On being a beginner language learner again

I have now attended three classes in Koine (New Testament) Greek in the space of 8 days. In that time I have had to come to grips with a completely new alphabet (learn the names of the letters, how to write them and pronounce them, diphthongs, breathings, punctuation, subscripts …), learn how to conjugate two different verb types, decline one type of noun and its corresponding definitive article and then read, translate (Greek to English and English to Greek), and write loads of sentences. There is also a long list of vocabulary to learn. The pace is relentless and I’m not sure I’ll keep up.

What I am finding very interesting though is my experience of being a language learner again. I have so much more empathy for the low level learners I have often taught, especially those for whom English means a completely different alphabet and script. I have watched some of my students painstakingly trying to form the English letters and write a word from left to right on a line. I have even given some of them children’s writing exercises to do, just for practice. Now I am struggling myself to remember and replicate all the little squiggles and curves in the Greek letters (and Greek is not that different from English really). The vocabulary seems almost impossible to learn too when there is no real visual reference (not yet anyway). I want to say ‘Stop!’ I need time to get all this into my head before we move on, but I’m not the only one in the class, and there is a syllabus to follow, exams to be ready for, so on we go.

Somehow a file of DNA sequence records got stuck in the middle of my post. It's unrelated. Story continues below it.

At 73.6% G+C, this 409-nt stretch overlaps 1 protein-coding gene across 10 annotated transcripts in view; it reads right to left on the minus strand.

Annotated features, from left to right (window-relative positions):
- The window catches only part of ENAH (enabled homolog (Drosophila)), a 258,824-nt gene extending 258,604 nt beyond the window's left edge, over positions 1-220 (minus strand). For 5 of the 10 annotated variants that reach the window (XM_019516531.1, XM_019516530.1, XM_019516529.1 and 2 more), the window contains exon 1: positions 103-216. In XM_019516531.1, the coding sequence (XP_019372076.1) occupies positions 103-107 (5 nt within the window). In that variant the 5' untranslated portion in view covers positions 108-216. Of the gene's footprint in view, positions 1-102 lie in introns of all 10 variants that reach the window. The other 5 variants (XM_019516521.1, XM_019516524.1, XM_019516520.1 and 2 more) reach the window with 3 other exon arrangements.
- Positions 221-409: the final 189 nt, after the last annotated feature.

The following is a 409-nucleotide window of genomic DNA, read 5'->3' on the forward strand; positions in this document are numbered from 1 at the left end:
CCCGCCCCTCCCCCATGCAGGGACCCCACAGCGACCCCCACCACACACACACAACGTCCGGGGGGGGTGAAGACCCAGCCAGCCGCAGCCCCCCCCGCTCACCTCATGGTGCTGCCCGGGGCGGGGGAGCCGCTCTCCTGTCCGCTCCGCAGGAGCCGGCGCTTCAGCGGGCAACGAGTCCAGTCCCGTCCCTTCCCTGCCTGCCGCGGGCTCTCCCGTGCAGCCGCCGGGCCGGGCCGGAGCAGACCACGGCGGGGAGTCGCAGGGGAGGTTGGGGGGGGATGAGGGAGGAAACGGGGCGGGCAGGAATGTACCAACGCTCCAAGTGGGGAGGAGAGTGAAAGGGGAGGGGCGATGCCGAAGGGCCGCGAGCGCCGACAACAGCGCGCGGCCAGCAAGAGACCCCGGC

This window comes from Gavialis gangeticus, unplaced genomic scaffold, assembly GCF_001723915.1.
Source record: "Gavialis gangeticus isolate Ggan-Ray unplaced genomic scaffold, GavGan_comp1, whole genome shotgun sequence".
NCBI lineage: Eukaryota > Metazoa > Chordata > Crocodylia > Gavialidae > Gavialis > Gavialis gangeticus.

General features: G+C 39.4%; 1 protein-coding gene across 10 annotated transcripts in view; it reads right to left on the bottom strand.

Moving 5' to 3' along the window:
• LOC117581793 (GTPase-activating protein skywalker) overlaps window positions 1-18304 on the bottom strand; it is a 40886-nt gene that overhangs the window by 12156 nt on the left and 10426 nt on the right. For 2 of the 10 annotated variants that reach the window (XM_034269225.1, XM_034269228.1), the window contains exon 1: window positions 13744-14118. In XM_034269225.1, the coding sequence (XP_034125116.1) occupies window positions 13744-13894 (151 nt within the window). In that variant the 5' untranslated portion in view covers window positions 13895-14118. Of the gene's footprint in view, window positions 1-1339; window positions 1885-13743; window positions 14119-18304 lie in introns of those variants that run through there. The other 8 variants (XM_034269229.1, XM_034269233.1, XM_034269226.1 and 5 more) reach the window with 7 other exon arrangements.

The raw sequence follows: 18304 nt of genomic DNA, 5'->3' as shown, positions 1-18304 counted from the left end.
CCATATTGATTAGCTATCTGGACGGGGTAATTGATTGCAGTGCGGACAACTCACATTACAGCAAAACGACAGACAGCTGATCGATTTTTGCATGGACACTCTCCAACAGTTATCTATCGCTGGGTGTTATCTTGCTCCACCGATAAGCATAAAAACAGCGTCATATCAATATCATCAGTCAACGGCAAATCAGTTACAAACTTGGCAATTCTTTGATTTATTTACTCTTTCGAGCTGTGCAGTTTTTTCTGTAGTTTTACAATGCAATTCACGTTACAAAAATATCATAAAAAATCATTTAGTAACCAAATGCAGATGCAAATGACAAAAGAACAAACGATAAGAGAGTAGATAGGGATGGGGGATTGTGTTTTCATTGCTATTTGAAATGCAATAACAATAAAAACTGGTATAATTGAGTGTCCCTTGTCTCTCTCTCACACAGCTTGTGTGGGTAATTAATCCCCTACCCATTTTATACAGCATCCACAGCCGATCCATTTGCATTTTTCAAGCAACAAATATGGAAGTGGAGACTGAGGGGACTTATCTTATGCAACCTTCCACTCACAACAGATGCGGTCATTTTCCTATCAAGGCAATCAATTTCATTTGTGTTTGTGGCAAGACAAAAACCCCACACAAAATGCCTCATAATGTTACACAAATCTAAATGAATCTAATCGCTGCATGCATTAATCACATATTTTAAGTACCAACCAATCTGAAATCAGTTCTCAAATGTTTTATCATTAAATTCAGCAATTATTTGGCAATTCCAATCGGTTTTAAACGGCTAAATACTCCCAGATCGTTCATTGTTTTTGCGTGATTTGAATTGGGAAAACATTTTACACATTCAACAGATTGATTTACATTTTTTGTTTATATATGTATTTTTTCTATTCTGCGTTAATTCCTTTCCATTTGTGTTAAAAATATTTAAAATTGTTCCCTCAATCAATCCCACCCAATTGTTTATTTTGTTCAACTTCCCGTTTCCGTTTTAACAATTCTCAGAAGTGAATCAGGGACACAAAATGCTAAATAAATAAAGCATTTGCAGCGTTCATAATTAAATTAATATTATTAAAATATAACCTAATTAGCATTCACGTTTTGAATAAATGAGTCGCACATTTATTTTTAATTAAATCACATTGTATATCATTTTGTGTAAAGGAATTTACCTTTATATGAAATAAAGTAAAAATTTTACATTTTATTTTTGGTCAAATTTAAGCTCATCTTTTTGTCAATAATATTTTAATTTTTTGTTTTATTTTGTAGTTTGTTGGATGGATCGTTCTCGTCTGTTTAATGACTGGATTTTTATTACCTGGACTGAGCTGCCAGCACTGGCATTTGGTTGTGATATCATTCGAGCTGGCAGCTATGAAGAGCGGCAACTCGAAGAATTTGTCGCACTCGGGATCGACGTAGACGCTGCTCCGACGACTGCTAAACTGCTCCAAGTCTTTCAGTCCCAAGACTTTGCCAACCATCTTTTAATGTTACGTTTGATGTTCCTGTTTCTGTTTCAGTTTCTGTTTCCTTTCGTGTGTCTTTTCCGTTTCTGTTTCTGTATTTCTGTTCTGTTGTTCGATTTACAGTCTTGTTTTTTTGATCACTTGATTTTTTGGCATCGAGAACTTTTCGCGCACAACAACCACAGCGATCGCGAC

Then there’s the classes: going through the exercises and picking on people to translate and explain the grammar of the next sentence in the list. Rather than listening to the explanation of the previous sentence, I’m on to the next one and trying to work it out in case it’s my turn! So, I’m more concerned about not making a complete fool of myself than what I could actually be learning. The cognitive exertion is huge and concentrating for even the 50 mins or so of class is tough – I found myself switching off when all the squiggles on the board became too much. It’s so easy to forget just how much effort is needed in those first stages of learning a language, how important clear board work is, how necessary something like pair work is to take the pressure off a little. Also just how much repetition of even the most simple things is needed at the beginning.

I just hope I remember all this when I next teach English to beginners 🙂

One comment

  • Thank you for sharing these reflections with us, Susan! Your post has really important implications for language teachers who teach beginning-level learners. This also made me think about and question my own learning and teaching practices 🙂